Uganda needs USD 17.3 billion to buy land for the poor

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Uganda’s ministry of lands and housing estimates that its land fund will require about UGX 67 […]

Uganda’s ministry of lands and housing estimates that its land fund will require about UGX 67 trillion – USD 17.3 billion at current exchange rates- to eliminate the multiple rights menace, which bedevil its land tenure system, and is often a source of conflict between well-resources claimants and vulnerable occupants.

The staggering figures were revealed to the press by Mr Dennis Obbo, the spokesperson for the ministry of lands and housing, during an event to launch the 6th edition of the Land Awareness Week (Law), which opens in Rukungiri, South Western Uganda, today.

Obbo said the money, almost one and a half times the size of Uganda’s budget for the current fiscal year, would be used to buy out land owners and transfer the registrable interest to tenants, commonly known as Bibanja holders, as well third-party licensees.

“It has been seen that when people invest on land land without titles, there’s always a fear that those investments may in future be affected by either illegal evictions or threatened eviction. So, the best way, is to protect such pieces of land by registration,” Obbo said adding that the government was also considering a soft-loan scheme through which non-registered occupants of land, could obtain tittles to it.

This year’s LAW, which will run under the theme “Promoting land rights for inclusive and sustainable development, is headlined by Participatory Ecological Land Use Management – PELUM- a collective of 66 civil society actors spread across 122 districts in Uganda; is expected to shine the torch and create awareness on land issues pertinent to the four districts of Kabale, Rubanda, Rukiga and Kisoro in South-western Uganda, says Pelum Uganda Country Coordinator Ms Josephine Luyimbazi Akia.

Discussions and engagements at community, district and national level, will focus on land rights in the region and those affecting indigenous communities, specific to the Batwa, a community of mountain forest dwellers, who were forced out of their traditional habitats three decades ago.

“We are doing this to raise awareness on the formal and customary land aspects, land administration and also having the involvement of other civil stakeholder actors for effective engagement in land governance,” explained Akia adding.

“The aim is to strengthen the capacity of farming communities particularly women, men, the youth and persons with disabilities and other vulnerable groups, especially the indigenous communities,” she added.

According to PELUM, land is a pertinent issue that touches on the capacity of communities to address food insecurity, as well as the ability of different categories of people such as, men women youth and persons with disabilities including the indigenous communities, to have to have a fair share of access to land rights. Such access can have positive impacts such as increase production and productivity.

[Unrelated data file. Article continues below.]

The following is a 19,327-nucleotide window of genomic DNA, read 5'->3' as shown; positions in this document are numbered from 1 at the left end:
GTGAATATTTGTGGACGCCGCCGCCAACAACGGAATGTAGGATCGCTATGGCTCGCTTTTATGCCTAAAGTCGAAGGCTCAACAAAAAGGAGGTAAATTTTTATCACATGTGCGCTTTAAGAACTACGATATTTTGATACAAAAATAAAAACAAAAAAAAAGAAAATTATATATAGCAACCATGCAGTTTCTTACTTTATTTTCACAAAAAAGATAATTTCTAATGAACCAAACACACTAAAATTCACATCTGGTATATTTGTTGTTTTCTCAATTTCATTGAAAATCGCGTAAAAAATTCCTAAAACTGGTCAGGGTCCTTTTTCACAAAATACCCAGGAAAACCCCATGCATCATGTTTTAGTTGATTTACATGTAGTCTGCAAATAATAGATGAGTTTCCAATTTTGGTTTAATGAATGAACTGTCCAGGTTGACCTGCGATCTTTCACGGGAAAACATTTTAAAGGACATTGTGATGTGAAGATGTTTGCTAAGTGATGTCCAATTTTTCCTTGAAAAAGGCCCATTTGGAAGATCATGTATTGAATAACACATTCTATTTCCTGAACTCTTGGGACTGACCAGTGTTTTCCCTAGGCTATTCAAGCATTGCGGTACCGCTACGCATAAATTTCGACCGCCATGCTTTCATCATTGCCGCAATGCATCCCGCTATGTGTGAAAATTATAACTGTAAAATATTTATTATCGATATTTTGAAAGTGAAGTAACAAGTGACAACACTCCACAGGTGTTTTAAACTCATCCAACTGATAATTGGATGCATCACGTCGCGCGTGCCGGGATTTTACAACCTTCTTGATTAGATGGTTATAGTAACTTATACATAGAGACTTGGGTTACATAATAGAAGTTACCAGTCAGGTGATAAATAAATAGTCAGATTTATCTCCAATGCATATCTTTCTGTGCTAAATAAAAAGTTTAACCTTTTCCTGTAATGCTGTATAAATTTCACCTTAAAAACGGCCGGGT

“The LAW will also provide a strategic platform for discussion of issues to inform policy reviews relating to the national land policy 2013, the land act caption 227, the land acquisition act 1965 and the physical planning act 2020, among others,” Akia said.

The event will also will also be used to document community voices within the target districts and consolidate them into the land awareness 2022 memorandum of understanding

Anticipated activities include a district and national level planning meeting, community sensitization and dialogues on land rights, laws and environmental conservation. A mobile legal clinic will provide a platform for communities to interface with lawyers who will help them address issues affecting them.

A petition by the Batwa special interest group will be presented to the guest of honor, the minister for lands housing Ms Judith Nabakooba, who will also hand over 1539 freehold titles to people in Rwampara, Mbarara, Kiruhuura, Ibanda and Kabale districts.

“Land weeks are important in providing a platform for citizens get knowledge and information regarding their land rights and land obligations,” Obbo said of the event adding that there was a big outcry in the country either because citizens don’t have legal documentation about the land they are occupying, or they don’t know where to find help in case of threats of eviction.

About 70pc of land in Uganda is customary and most of it is not registered. The ministry of lands has been trying to organize communities into legal entities that can then be given certificates of customary ownership.

Just last week, the ministry was able to issue certificates of customary ownership to the Tepeth, Pian and Pokot indigenous communities in Karamoja. The Benet in Mountain Elgon have also secured to their customary land, Obbo revealed.

Similar efforts to register the interests of the 43communities of Batwa in the land on which they have been resettled, have stalled because they are yet to set up and register community trusts.

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